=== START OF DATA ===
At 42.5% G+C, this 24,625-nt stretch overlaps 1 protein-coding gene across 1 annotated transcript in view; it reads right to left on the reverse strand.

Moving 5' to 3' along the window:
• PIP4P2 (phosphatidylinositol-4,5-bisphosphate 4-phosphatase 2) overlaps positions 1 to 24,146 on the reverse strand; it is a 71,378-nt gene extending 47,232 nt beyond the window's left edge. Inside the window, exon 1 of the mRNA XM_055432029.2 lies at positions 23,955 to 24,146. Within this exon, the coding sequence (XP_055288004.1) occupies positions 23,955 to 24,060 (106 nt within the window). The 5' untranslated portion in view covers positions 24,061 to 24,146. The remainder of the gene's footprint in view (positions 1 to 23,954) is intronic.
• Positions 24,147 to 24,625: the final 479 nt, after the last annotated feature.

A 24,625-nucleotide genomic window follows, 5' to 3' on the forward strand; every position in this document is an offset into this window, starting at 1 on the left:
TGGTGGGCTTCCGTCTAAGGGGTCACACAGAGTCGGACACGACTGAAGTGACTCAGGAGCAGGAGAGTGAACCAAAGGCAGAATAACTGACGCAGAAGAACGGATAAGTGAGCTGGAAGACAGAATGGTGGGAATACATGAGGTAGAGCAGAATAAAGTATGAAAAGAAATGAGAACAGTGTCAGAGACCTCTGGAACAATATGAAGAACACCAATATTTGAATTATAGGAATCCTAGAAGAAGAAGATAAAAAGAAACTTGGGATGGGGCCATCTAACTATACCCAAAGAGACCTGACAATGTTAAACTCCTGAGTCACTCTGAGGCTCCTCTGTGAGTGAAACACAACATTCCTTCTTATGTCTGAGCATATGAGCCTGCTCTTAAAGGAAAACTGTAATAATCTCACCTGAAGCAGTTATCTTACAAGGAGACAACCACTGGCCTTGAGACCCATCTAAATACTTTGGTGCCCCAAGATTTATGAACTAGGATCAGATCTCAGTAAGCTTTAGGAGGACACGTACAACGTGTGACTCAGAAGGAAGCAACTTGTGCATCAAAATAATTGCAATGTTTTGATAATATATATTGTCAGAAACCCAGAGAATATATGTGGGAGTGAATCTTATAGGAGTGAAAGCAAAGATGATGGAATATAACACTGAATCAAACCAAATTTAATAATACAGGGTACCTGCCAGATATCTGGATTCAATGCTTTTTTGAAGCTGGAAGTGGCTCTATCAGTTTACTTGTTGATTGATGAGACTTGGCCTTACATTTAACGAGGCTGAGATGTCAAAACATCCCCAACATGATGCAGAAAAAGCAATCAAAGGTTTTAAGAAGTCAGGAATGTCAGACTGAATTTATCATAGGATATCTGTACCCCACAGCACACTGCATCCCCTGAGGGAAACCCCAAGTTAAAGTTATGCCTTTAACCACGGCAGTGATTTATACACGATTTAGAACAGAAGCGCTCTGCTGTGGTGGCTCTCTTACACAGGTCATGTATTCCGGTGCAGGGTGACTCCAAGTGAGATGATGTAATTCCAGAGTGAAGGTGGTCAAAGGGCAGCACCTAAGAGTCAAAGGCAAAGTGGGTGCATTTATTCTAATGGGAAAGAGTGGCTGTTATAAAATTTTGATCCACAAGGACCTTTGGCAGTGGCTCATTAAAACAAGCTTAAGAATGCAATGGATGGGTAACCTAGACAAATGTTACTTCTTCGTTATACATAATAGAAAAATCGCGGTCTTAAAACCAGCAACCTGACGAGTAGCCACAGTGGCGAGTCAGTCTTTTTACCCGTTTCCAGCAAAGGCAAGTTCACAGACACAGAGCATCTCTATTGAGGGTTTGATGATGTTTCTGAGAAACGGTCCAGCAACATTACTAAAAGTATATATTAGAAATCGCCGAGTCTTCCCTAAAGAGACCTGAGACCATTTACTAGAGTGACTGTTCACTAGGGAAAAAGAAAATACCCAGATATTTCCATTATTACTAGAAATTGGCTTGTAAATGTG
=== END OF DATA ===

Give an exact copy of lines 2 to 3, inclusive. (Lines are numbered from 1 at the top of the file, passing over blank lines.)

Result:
Moving 5' to 3' along the window:
• PIP4P2 (phosphatidylinositol-4,5-bisphosphate 4-phosphatase 2) overlaps positions 1 to 24,146 on the reverse strand; it is a 71,378-nt gene extending 47,232 nt beyond the window's left edge. Inside the window, exon 1 of the mRNA XM_055432029.2 lies at positions 23,955 to 24,146. Within this exon, the coding sequence (XP_055288004.1) occupies positions 23,955 to 24,060 (106 nt within the window). The 5' untranslated portion in view covers positions 24,061 to 24,146. The remainder of the gene's footprint in view (positions 1 to 23,954) is intronic.